Mr Sandhu was one of several residents TODAY interviewed during visits to 12 en-bloc condominiums sold between 2021 and 2022. Some residents were “thankful” that they had bought their HDB flats in time, while others are looking to buy private apartments to avoid renting.
A “long-term resident” of Gloria Mansion in Pasir Panjang, who declined to be named, said: “Renting is extremely expensive now and it would be a hassle to move between homes. Luckily, we bought our five-room HDB flat in September before the cooling measures were announced.”
ANALYSTS ON WHY A 15-MONTH WAIT
Responding to TODAY's queries, the Ministry of National Development (MND) said that the number of private property owners buying HDB resale flats have doubled in 2021 and the first three-quarters of 2022, as compared to 2019 and 2020.
MND also reiterated a point made by National Development Minister Desmond Lee last week that private property owners generally have more financial means to buy resale flats, as compared to first-time home buyers or existing HDB-owners.
"Some may not even need to take loans to complete their purchase. They therefore tend to pay higher amounts of cash-over-valuation when buying resale flats."
MND did not respond to TODAY's query on how it decided on the duration of the wait-out period.
When asked why the Government decided on this 15-month period, Mr Nicholas Mak, head of research and consultancy at ERA, believes that the figure could be arbitrary.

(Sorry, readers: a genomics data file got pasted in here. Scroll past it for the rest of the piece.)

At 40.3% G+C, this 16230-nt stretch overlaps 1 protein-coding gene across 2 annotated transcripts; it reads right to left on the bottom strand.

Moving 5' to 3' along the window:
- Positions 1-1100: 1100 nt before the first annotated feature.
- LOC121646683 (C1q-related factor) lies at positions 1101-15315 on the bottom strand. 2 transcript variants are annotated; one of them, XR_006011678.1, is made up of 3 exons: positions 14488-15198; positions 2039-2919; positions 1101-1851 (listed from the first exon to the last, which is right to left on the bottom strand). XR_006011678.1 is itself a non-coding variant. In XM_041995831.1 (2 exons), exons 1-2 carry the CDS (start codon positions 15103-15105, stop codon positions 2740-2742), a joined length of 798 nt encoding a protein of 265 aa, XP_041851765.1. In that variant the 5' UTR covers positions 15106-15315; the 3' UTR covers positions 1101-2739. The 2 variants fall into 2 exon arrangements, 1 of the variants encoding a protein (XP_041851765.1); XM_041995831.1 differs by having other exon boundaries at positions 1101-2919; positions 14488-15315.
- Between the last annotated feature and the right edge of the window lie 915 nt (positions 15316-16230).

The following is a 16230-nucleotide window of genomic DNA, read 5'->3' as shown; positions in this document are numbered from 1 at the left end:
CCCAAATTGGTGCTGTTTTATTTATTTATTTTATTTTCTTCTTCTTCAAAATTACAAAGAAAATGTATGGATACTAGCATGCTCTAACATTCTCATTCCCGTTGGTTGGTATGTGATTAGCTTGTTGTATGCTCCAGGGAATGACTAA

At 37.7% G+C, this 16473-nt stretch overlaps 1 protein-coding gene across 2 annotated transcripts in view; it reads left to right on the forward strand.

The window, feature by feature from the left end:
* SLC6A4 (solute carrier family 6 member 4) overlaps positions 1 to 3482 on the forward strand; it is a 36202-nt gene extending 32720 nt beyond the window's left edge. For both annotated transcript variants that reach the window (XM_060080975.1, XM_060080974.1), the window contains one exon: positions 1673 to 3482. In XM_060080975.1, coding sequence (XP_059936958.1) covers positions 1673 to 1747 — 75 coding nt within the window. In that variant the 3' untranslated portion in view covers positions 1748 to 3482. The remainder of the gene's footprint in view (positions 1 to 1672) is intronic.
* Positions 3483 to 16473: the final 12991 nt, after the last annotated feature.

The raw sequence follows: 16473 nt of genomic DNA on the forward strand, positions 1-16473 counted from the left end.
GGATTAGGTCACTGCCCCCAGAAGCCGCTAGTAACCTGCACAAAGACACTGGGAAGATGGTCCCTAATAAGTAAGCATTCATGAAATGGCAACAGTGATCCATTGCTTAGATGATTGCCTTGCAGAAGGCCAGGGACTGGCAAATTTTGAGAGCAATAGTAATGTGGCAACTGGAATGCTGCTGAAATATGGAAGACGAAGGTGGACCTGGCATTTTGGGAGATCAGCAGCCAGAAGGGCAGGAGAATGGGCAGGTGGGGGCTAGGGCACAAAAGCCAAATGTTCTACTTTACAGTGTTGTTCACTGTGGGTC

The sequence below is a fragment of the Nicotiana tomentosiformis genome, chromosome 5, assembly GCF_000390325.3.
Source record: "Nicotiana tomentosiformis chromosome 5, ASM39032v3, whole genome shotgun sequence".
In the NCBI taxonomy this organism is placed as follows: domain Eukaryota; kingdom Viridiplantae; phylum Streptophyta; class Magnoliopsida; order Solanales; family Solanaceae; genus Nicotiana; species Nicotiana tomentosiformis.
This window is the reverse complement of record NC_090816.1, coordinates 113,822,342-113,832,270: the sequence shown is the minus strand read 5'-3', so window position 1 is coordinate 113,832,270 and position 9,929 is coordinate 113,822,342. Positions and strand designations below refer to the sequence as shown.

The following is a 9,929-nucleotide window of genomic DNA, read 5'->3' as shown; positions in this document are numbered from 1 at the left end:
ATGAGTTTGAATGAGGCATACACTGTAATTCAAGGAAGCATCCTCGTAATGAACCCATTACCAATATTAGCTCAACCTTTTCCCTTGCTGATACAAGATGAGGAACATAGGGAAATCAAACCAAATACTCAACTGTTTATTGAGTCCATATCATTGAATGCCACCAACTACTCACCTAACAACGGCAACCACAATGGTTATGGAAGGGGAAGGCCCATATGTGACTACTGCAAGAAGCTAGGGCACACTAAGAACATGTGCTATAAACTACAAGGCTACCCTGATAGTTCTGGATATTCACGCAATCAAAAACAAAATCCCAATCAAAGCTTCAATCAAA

“It could be just half of the 30-month waiting period for private property owners who are first-timers and wish to apply for the CPF Housing Grant and Enhanced CPF Housing Grant,” he said.
Under these two grant schemes, eligible buyers who have never received other housing subsidies before may get a grant for their resale HDB flat of up to S$50,000 and S$80,000 respectively.
Mr Lee Sze Teck, senior director for research at real estate firm Huttons Asia, said: “In the past, private property owners were required to sell their properties within six months of their HDB flat purchase. They could have gauged that a 15-month wait-out period would be more impactful in cooling the market.”
Sharing the same sentiments, Mr Mohan Sandrasegeran, senior analyst for research and content creation at real estate company One Global Group, believes that there is no fixed rule when narrowing down the timeline of such rules.
“However, a lengthier wait of 15 months is likely to lead to a more significant impact… (in reaching) the relevant authority’s main aim to ensure that public housing remains affordable,” he said.
There is also no public information on the buyer profile of HDB resale flats, which might explain why the cooling measures target private property owners.
On this point, Ms Christine Sun, senior vice-president of research and analytics at property firm OrangeTee & Tie, said that "based on ground observation, agents did tell us that many of the million-dollar flats or large units were bought by private homeowners or former en-bloc apartment owners who are cash-rich". ADDITIONAL REPORTING BY SAMUEL NG
Related topicsproperty housing en bloc resale cooling measures HDB condominium